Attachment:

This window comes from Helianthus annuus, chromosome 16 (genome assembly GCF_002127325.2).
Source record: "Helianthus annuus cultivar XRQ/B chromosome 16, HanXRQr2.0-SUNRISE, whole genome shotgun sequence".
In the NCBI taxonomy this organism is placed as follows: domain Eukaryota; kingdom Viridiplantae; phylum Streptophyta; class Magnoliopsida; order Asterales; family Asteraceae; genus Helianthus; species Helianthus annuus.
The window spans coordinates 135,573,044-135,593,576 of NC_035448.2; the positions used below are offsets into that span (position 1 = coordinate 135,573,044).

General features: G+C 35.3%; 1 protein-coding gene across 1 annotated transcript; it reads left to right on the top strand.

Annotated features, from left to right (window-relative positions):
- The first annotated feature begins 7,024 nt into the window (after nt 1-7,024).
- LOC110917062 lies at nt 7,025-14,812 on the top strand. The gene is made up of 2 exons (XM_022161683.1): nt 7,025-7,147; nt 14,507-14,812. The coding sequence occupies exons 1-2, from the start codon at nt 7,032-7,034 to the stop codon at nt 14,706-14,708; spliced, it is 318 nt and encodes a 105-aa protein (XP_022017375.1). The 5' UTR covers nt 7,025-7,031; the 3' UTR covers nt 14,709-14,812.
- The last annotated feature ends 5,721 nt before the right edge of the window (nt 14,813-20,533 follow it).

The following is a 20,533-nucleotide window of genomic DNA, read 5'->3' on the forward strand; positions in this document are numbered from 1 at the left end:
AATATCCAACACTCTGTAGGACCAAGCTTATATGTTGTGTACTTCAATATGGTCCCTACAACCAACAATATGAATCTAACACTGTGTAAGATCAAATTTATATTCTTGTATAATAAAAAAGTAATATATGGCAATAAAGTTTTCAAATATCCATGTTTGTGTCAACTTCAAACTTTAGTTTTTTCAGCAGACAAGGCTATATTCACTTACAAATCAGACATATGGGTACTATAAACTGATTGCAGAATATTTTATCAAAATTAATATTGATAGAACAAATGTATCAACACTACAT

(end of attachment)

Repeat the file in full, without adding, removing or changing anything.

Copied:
This window comes from Helianthus annuus, chromosome 16 (genome assembly GCF_002127325.2).
Source record: "Helianthus annuus cultivar XRQ/B chromosome 16, HanXRQr2.0-SUNRISE, whole genome shotgun sequence".
In the NCBI taxonomy this organism is placed as follows: domain Eukaryota; kingdom Viridiplantae; phylum Streptophyta; class Magnoliopsida; order Asterales; family Asteraceae; genus Helianthus; species Helianthus annuus.
The window spans coordinates 135,573,044-135,593,576 of NC_035448.2; the positions used below are offsets into that span (position 1 = coordinate 135,573,044).

General features: G+C 35.3%; 1 protein-coding gene across 1 annotated transcript; it reads left to right on the top strand.

Annotated features, from left to right (window-relative positions):
- The first annotated feature begins 7,024 nt into the window (after nt 1-7,024).
- LOC110917062 lies at nt 7,025-14,812 on the top strand. The gene is made up of 2 exons (XM_022161683.1): nt 7,025-7,147; nt 14,507-14,812. The coding sequence occupies exons 1-2, from the start codon at nt 7,032-7,034 to the stop codon at nt 14,706-14,708; spliced, it is 318 nt and encodes a 105-aa protein (XP_022017375.1). The 5' UTR covers nt 7,025-7,031; the 3' UTR covers nt 14,709-14,812.
- The last annotated feature ends 5,721 nt before the right edge of the window (nt 14,813-20,533 follow it).

The following is a 20,533-nucleotide window of genomic DNA, read 5'->3' on the forward strand; positions in this document are numbered from 1 at the left end:
AATATCCAACACTCTGTAGGACCAAGCTTATATGTTGTGTACTTCAATATGGTCCCTACAACCAACAATATGAATCTAACACTGTGTAAGATCAAATTTATATTCTTGTATAATAAAAAAGTAATATATGGCAATAAAGTTTTCAAATATCCATGTTTGTGTCAACTTCAAACTTTAGTTTTTTCAGCAGACAAGGCTATATTCACTTACAAATCAGACATATGGGTACTATAAACTGATTGCAGAATATTTTATCAAAATTAATATTGATAGAACAAATGTATCAACACTACAT